A preview of the PDF is not available
FINDING THE GAME: A CONVERSATION ANALYSIS OF LAUGHABLES AND PLAY FRAMES IN COMEDIC IMPROV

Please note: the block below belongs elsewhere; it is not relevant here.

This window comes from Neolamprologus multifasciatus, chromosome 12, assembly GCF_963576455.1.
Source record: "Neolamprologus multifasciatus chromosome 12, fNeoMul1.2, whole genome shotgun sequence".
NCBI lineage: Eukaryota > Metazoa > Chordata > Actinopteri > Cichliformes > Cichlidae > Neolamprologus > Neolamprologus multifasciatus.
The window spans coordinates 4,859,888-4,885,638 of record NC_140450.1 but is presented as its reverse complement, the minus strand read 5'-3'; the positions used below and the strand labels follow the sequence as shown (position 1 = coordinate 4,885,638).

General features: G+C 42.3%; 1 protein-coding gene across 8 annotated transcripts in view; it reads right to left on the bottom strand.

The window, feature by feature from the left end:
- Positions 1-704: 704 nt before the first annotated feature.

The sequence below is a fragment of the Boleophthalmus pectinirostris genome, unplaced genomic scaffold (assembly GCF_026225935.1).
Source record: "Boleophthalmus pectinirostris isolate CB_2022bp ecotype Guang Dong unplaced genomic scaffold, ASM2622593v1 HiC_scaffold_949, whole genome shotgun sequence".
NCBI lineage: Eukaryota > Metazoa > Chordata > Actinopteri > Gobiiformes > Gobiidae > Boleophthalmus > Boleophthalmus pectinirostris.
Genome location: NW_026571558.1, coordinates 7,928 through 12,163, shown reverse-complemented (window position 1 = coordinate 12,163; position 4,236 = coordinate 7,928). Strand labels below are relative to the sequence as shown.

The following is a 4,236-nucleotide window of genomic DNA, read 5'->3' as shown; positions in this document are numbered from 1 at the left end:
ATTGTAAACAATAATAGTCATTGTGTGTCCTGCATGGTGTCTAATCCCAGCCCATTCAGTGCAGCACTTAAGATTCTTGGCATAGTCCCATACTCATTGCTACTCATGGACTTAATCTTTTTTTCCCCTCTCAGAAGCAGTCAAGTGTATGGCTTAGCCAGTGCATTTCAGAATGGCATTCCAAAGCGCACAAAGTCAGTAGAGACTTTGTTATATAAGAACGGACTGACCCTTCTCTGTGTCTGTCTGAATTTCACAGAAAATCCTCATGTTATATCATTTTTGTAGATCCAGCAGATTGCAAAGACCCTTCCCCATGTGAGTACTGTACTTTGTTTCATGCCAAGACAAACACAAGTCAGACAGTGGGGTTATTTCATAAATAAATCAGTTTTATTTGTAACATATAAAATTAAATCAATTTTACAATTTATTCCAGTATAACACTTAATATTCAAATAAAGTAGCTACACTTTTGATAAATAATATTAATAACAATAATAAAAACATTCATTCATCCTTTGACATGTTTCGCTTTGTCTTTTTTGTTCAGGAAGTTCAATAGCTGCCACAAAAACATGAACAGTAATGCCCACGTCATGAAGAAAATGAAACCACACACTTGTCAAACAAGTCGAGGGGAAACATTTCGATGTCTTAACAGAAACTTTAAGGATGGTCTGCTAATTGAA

This thesis uses a conversation analytic (CA) approach to analyze the function of laughter in organizing live improv performances, focusing on laughable turns. In particular the study examines the role of play frames in laughter. Play is defined by nonserious sequences signaled by metacommunication or contextualization cues. These cues act in conjunction with projectability strategies used by performers to 'find' or coconstruct the 'game of the scene,' which is defined by repetition of nonserious behavior. The study uses CA methods to analyze transcribed video tape data of performances of a local Athens improv troupe. The study concludes that audience members rely on projectable cues to sequence enmasse turntaking and performers make heavy use of metamessages to signal salient patterns to fellow performers. In conjunction, projectability and paralinguistic cues combine to describe how improvisers identify and repeat patterns to play conversational 'games.'